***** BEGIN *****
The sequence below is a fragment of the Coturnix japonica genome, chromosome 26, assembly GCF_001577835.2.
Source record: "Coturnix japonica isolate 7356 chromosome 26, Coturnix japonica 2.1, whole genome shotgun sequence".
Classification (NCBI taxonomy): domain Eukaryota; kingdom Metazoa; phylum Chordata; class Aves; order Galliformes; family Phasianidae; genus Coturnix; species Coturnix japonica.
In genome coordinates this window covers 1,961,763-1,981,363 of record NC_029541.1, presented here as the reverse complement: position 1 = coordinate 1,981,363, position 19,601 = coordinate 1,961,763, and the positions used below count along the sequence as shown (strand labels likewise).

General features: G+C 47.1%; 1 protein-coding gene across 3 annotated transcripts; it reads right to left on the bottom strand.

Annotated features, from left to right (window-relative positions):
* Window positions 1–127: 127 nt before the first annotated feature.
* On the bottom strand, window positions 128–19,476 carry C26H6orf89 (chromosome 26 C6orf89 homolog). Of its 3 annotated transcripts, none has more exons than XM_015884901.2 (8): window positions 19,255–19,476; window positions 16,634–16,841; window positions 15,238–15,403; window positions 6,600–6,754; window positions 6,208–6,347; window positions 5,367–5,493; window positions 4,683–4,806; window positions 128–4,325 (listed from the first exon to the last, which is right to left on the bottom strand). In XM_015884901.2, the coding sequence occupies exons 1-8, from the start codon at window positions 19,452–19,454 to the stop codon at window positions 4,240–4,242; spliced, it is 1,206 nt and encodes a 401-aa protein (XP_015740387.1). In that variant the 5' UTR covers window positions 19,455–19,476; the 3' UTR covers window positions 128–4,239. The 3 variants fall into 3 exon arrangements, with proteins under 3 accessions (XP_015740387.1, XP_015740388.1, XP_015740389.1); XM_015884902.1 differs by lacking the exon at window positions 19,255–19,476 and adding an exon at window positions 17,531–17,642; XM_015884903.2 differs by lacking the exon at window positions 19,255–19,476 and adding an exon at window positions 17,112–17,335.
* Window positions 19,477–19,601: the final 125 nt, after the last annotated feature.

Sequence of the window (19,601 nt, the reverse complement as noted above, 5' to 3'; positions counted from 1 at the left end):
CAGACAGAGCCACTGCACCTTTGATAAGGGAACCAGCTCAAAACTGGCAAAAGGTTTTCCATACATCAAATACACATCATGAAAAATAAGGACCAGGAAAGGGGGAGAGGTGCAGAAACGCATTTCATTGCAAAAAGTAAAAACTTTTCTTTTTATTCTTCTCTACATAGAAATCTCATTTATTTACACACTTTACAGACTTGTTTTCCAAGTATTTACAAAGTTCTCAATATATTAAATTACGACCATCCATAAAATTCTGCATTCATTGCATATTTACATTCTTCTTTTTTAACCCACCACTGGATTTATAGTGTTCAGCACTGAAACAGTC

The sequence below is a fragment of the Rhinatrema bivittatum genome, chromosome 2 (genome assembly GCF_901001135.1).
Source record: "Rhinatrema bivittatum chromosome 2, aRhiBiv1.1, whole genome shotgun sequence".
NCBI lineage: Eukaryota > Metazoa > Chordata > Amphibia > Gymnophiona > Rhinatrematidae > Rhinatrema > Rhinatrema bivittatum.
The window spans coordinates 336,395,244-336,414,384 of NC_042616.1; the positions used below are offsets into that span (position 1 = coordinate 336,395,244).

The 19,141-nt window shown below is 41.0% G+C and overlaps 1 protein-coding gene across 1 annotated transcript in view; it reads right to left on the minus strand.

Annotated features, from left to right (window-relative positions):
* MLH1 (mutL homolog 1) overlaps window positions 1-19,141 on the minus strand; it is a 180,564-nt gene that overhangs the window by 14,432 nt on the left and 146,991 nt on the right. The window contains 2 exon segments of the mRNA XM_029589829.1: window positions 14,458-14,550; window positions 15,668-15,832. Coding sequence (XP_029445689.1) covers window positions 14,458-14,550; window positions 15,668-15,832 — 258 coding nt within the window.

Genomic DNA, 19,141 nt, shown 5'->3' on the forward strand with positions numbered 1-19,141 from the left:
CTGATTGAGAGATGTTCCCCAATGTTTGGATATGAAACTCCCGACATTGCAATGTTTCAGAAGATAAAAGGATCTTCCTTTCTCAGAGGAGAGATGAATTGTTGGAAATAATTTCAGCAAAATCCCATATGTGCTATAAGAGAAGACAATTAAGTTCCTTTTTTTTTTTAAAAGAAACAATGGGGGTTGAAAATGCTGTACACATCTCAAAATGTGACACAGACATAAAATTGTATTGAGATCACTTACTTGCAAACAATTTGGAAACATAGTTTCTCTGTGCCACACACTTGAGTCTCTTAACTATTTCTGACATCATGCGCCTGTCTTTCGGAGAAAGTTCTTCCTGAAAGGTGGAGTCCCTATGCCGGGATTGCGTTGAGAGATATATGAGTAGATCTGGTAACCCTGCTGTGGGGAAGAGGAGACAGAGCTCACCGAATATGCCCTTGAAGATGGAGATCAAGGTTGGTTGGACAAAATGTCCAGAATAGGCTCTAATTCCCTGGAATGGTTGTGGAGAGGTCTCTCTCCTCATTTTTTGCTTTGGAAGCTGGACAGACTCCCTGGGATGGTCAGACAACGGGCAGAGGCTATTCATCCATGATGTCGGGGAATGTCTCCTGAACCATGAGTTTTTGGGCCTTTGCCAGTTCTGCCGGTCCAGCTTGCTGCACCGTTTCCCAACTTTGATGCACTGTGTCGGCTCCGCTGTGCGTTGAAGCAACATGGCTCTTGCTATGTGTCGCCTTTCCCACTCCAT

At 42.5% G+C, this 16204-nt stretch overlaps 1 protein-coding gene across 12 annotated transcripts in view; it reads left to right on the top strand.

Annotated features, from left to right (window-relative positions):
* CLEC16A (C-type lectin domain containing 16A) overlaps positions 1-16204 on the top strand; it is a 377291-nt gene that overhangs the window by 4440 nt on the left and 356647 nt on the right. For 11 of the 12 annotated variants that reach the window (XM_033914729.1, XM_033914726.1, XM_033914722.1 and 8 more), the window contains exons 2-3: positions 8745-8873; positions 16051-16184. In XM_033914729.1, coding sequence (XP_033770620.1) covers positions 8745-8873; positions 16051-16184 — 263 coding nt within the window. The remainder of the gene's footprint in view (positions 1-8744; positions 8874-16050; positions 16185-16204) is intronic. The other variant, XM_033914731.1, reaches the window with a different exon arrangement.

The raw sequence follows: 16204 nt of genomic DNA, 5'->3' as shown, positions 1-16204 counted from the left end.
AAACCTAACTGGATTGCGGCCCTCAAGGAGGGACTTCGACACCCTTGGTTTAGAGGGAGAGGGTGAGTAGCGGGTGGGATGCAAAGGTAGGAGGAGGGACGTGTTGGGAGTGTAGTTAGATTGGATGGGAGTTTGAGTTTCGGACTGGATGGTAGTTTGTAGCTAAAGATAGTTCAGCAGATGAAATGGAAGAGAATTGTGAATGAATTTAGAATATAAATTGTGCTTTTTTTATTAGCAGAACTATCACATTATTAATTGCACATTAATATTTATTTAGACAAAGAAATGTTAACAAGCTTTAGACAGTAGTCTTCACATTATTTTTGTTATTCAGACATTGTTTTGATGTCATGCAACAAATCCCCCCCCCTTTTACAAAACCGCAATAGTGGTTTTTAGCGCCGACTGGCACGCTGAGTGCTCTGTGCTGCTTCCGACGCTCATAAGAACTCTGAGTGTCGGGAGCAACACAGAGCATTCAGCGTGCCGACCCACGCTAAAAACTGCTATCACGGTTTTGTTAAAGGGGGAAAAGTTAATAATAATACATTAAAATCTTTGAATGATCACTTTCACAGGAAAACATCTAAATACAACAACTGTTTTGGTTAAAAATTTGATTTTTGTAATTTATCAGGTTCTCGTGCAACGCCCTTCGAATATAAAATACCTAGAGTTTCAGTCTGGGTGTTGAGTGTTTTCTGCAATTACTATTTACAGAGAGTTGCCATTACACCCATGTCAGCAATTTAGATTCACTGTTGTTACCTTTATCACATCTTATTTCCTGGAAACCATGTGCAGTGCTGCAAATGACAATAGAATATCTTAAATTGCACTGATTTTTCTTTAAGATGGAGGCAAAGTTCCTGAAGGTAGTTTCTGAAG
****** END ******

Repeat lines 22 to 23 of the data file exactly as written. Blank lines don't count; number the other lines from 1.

Annotated features, from left to right (window-relative positions):
* CLEC16A (C-type lectin domain containing 16A) overlaps positions 1-16204 on the top strand; it is a 377291-nt gene that overhangs the window by 4440 nt on the left and 356647 nt on the right. For 11 of the 12 annotated variants that reach the window (XM_033914729.1, XM_033914726.1, XM_033914722.1 and 8 more), the window contains exons 2-3: positions 8745-8873; positions 16051-16184. In XM_033914729.1, coding sequence (XP_033770620.1) covers positions 8745-8873; positions 16051-16184 — 263 coding nt within the window. The remainder of the gene's footprint in view (positions 1-8744; positions 8874-16050; positions 16185-16204) is intronic. The other variant, XM_033914731.1, reaches the window with a different exon arrangement.